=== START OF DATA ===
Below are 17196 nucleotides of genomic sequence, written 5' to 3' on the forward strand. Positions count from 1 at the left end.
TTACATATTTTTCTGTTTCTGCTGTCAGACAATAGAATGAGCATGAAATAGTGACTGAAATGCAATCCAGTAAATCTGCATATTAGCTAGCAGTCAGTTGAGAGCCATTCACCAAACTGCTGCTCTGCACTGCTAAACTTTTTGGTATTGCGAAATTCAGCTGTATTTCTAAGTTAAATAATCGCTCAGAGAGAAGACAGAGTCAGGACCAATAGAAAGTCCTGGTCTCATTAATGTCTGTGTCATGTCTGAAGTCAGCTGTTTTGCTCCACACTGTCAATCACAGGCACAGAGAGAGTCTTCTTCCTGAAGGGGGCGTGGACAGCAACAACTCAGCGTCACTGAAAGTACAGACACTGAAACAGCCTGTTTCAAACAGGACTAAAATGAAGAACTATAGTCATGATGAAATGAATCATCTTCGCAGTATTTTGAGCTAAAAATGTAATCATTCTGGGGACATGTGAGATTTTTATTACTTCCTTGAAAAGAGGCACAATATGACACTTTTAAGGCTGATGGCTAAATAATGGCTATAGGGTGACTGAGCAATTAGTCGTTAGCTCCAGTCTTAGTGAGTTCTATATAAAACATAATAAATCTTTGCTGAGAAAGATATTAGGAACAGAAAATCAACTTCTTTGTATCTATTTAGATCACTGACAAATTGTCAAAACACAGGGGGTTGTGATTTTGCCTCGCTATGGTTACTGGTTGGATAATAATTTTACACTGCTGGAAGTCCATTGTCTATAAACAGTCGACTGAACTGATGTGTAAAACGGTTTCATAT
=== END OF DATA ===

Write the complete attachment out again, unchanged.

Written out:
Below are 17196 nucleotides of genomic sequence, written 5' to 3' on the forward strand. Positions count from 1 at the left end.
TTACATATTTTTCTGTTTCTGCTGTCAGACAATAGAATGAGCATGAAATAGTGACTGAAATGCAATCCAGTAAATCTGCATATTAGCTAGCAGTCAGTTGAGAGCCATTCACCAAACTGCTGCTCTGCACTGCTAAACTTTTTGGTATTGCGAAATTCAGCTGTATTTCTAAGTTAAATAATCGCTCAGAGAGAAGACAGAGTCAGGACCAATAGAAAGTCCTGGTCTCATTAATGTCTGTGTCATGTCTGAAGTCAGCTGTTTTGCTCCACACTGTCAATCACAGGCACAGAGAGAGTCTTCTTCCTGAAGGGGGCGTGGACAGCAACAACTCAGCGTCACTGAAAGTACAGACACTGAAACAGCCTGTTTCAAACAGGACTAAAATGAAGAACTATAGTCATGATGAAATGAATCATCTTCGCAGTATTTTGAGCTAAAAATGTAATCATTCTGGGGACATGTGAGATTTTTATTACTTCCTTGAAAAGAGGCACAATATGACACTTTTAAGGCTGATGGCTAAATAATGGCTATAGGGTGACTGAGCAATTAGTCGTTAGCTCCAGTCTTAGTGAGTTCTATATAAAACATAATAAATCTTTGCTGAGAAAGATATTAGGAACAGAAAATCAACTTCTTTGTATCTATTTAGATCACTGACAAATTGTCAAAACACAGGGGGTTGTGATTTTGCCTCGCTATGGTTACTGGTTGGATAATAATTTTACACTGCTGGAAGTCCATTGTCTATAAACAGTCGACTGAACTGATGTGTAAAACGGTTTCATAT